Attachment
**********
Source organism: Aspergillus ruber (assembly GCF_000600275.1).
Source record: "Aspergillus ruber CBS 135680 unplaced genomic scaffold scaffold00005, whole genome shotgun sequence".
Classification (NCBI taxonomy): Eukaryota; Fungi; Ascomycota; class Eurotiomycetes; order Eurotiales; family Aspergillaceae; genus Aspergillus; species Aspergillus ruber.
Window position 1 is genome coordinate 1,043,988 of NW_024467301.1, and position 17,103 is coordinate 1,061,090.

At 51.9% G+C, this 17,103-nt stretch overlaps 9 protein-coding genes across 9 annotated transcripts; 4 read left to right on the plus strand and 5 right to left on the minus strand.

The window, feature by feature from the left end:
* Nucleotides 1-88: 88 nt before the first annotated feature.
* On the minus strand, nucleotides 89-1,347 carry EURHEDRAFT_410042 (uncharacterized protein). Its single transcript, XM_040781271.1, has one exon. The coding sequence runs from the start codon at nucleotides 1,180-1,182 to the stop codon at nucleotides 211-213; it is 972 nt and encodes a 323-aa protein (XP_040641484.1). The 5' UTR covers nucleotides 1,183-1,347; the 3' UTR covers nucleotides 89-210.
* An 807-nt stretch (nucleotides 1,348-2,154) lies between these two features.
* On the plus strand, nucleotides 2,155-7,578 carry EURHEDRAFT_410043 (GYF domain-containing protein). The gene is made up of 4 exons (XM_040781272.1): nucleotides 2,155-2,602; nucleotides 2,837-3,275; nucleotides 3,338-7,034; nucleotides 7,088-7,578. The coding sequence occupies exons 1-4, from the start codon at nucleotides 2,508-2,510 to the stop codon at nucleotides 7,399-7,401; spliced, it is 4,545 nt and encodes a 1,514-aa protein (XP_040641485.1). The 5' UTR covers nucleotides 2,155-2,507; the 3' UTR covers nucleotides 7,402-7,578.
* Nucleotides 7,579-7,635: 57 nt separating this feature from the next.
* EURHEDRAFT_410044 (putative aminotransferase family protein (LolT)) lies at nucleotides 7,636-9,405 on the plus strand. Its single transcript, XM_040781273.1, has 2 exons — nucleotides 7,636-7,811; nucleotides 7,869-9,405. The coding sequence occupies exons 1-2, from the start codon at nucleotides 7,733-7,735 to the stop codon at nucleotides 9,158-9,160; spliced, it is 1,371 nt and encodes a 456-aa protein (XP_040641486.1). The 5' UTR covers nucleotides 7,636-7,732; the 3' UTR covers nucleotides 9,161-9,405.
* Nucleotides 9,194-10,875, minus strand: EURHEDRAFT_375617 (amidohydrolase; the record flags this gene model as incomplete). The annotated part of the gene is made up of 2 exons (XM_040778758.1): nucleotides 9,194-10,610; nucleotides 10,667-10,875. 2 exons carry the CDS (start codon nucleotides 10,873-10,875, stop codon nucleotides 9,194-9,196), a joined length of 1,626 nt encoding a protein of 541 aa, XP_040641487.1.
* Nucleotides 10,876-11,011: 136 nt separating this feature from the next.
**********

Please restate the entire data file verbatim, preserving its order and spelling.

Source organism: Aspergillus ruber (assembly GCF_000600275.1).
Source record: "Aspergillus ruber CBS 135680 unplaced genomic scaffold scaffold00005, whole genome shotgun sequence".
Classification (NCBI taxonomy): Eukaryota; Fungi; Ascomycota; class Eurotiomycetes; order Eurotiales; family Aspergillaceae; genus Aspergillus; species Aspergillus ruber.
Window position 1 is genome coordinate 1,043,988 of NW_024467301.1, and position 17,103 is coordinate 1,061,090.

At 51.9% G+C, this 17,103-nt stretch overlaps 9 protein-coding genes across 9 annotated transcripts; 4 read left to right on the plus strand and 5 right to left on the minus strand.

The window, feature by feature from the left end:
* Nucleotides 1-88: 88 nt before the first annotated feature.
* On the minus strand, nucleotides 89-1,347 carry EURHEDRAFT_410042 (uncharacterized protein). Its single transcript, XM_040781271.1, has one exon. The coding sequence runs from the start codon at nucleotides 1,180-1,182 to the stop codon at nucleotides 211-213; it is 972 nt and encodes a 323-aa protein (XP_040641484.1). The 5' UTR covers nucleotides 1,183-1,347; the 3' UTR covers nucleotides 89-210.
* An 807-nt stretch (nucleotides 1,348-2,154) lies between these two features.
* On the plus strand, nucleotides 2,155-7,578 carry EURHEDRAFT_410043 (GYF domain-containing protein). The gene is made up of 4 exons (XM_040781272.1): nucleotides 2,155-2,602; nucleotides 2,837-3,275; nucleotides 3,338-7,034; nucleotides 7,088-7,578. The coding sequence occupies exons 1-4, from the start codon at nucleotides 2,508-2,510 to the stop codon at nucleotides 7,399-7,401; spliced, it is 4,545 nt and encodes a 1,514-aa protein (XP_040641485.1). The 5' UTR covers nucleotides 2,155-2,507; the 3' UTR covers nucleotides 7,402-7,578.
* Nucleotides 7,579-7,635: 57 nt separating this feature from the next.
* EURHEDRAFT_410044 (putative aminotransferase family protein (LolT)) lies at nucleotides 7,636-9,405 on the plus strand. Its single transcript, XM_040781273.1, has 2 exons — nucleotides 7,636-7,811; nucleotides 7,869-9,405. The coding sequence occupies exons 1-2, from the start codon at nucleotides 7,733-7,735 to the stop codon at nucleotides 9,158-9,160; spliced, it is 1,371 nt and encodes a 456-aa protein (XP_040641486.1). The 5' UTR covers nucleotides 7,636-7,732; the 3' UTR covers nucleotides 9,161-9,405.
* Nucleotides 9,194-10,875, minus strand: EURHEDRAFT_375617 (amidohydrolase; the record flags this gene model as incomplete). The annotated part of the gene is made up of 2 exons (XM_040778758.1): nucleotides 9,194-10,610; nucleotides 10,667-10,875. 2 exons carry the CDS (start codon nucleotides 10,873-10,875, stop codon nucleotides 9,194-9,196), a joined length of 1,626 nt encoding a protein of 541 aa, XP_040641487.1.
* Nucleotides 10,876-11,011: 136 nt separating this feature from the next.